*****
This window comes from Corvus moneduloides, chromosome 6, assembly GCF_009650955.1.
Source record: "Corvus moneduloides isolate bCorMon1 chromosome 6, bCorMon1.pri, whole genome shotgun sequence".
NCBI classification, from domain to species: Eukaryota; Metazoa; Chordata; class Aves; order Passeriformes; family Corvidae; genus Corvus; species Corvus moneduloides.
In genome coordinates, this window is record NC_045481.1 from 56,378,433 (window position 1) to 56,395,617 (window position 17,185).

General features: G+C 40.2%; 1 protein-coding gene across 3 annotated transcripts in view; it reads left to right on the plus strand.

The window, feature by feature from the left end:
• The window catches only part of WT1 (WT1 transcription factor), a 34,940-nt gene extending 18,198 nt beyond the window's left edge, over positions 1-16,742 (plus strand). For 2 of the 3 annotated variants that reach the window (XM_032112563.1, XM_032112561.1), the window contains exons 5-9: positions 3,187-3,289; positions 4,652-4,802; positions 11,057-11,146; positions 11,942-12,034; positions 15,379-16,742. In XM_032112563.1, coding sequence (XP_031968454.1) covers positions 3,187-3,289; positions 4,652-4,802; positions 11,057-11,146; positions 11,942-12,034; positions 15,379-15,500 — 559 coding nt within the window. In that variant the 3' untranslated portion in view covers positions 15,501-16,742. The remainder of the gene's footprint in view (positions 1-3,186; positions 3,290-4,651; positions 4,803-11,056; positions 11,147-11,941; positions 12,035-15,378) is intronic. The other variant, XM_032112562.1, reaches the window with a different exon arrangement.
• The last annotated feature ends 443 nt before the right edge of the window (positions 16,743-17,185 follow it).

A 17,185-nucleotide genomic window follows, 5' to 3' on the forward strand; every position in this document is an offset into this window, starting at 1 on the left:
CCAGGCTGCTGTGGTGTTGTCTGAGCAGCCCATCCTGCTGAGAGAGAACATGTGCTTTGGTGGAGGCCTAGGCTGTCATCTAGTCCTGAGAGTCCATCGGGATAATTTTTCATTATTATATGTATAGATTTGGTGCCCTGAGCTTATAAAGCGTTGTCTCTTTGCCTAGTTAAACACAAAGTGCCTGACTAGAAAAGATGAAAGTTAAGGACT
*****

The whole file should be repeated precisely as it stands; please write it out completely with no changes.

This window comes from Corvus moneduloides, chromosome 6, assembly GCF_009650955.1.
Source record: "Corvus moneduloides isolate bCorMon1 chromosome 6, bCorMon1.pri, whole genome shotgun sequence".
NCBI classification, from domain to species: Eukaryota; Metazoa; Chordata; class Aves; order Passeriformes; family Corvidae; genus Corvus; species Corvus moneduloides.
In genome coordinates, this window is record NC_045481.1 from 56,378,433 (window position 1) to 56,395,617 (window position 17,185).

General features: G+C 40.2%; 1 protein-coding gene across 3 annotated transcripts in view; it reads left to right on the plus strand.

The window, feature by feature from the left end:
• The window catches only part of WT1 (WT1 transcription factor), a 34,940-nt gene extending 18,198 nt beyond the window's left edge, over positions 1-16,742 (plus strand). For 2 of the 3 annotated variants that reach the window (XM_032112563.1, XM_032112561.1), the window contains exons 5-9: positions 3,187-3,289; positions 4,652-4,802; positions 11,057-11,146; positions 11,942-12,034; positions 15,379-16,742. In XM_032112563.1, coding sequence (XP_031968454.1) covers positions 3,187-3,289; positions 4,652-4,802; positions 11,057-11,146; positions 11,942-12,034; positions 15,379-15,500 — 559 coding nt within the window. In that variant the 3' untranslated portion in view covers positions 15,501-16,742. The remainder of the gene's footprint in view (positions 1-3,186; positions 3,290-4,651; positions 4,803-11,056; positions 11,147-11,941; positions 12,035-15,378) is intronic. The other variant, XM_032112562.1, reaches the window with a different exon arrangement.
• The last annotated feature ends 443 nt before the right edge of the window (positions 16,743-17,185 follow it).

A 17,185-nucleotide genomic window follows, 5' to 3' on the forward strand; every position in this document is an offset into this window, starting at 1 on the left:
CCAGGCTGCTGTGGTGTTGTCTGAGCAGCCCATCCTGCTGAGAGAGAACATGTGCTTTGGTGGAGGCCTAGGCTGTCATCTAGTCCTGAGAGTCCATCGGGATAATTTTTCATTATTATATGTATAGATTTGGTGCCCTGAGCTTATAAAGCGTTGTCTCTTTGCCTAGTTAAACACAAAGTGCCTGACTAGAAAAGATGAAAGTTAAGGACT